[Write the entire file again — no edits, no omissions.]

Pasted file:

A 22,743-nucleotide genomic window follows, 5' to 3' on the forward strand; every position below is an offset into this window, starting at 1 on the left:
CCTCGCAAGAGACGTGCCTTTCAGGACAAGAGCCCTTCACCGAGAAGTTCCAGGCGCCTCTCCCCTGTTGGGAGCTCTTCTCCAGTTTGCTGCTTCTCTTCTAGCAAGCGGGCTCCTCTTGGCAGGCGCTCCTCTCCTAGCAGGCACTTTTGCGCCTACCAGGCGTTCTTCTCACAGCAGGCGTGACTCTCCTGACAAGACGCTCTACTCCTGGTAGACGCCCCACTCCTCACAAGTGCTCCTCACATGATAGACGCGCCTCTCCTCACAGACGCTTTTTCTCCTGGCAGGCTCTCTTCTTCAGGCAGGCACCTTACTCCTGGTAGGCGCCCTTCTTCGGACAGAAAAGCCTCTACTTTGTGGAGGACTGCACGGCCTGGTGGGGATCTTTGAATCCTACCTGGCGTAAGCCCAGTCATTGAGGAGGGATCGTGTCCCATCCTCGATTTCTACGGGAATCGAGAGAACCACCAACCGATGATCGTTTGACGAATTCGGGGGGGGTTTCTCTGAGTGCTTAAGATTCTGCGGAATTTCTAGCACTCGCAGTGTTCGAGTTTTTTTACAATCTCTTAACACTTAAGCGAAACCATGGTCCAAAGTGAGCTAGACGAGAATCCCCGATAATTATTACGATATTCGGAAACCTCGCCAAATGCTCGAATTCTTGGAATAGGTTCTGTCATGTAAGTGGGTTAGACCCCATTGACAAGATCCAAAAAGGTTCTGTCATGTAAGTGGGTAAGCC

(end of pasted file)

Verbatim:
A 22,743-nucleotide genomic window follows, 5' to 3' on the forward strand; every position below is an offset into this window, starting at 1 on the left:
CCTCGCAAGAGACGTGCCTTTCAGGACAAGAGCCCTTCACCGAGAAGTTCCAGGCGCCTCTCCCCTGTTGGGAGCTCTTCTCCAGTTTGCTGCTTCTCTTCTAGCAAGCGGGCTCCTCTTGGCAGGCGCTCCTCTCCTAGCAGGCACTTTTGCGCCTACCAGGCGTTCTTCTCACAGCAGGCGTGACTCTCCTGACAAGACGCTCTACTCCTGGTAGACGCCCCACTCCTCACAAGTGCTCCTCACATGATAGACGCGCCTCTCCTCACAGACGCTTTTTCTCCTGGCAGGCTCTCTTCTTCAGGCAGGCACCTTACTCCTGGTAGGCGCCCTTCTTCGGACAGAAAAGCCTCTACTTTGTGGAGGACTGCACGGCCTGGTGGGGATCTTTGAATCCTACCTGGCGTAAGCCCAGTCATTGAGGAGGGATCGTGTCCCATCCTCGATTTCTACGGGAATCGAGAGAACCACCAACCGATGATCGTTTGACGAATTCGGGGGGGGTTTCTCTGAGTGCTTAAGATTCTGCGGAATTTCTAGCACTCGCAGTGTTCGAGTTTTTTTACAATCTCTTAACACTTAAGCGAAACCATGGTCCAAAGTGAGCTAGACGAGAATCCCCGATAATTATTACGATATTCGGAAACCTCGCCAAATGCTCGAATTCTTGGAATAGGTTCTGTCATGTAAGTGGGTTAGACCCCATTGACAAGATCCAAAAAGGTTCTGTCATGTAAGTGGGTAAGCC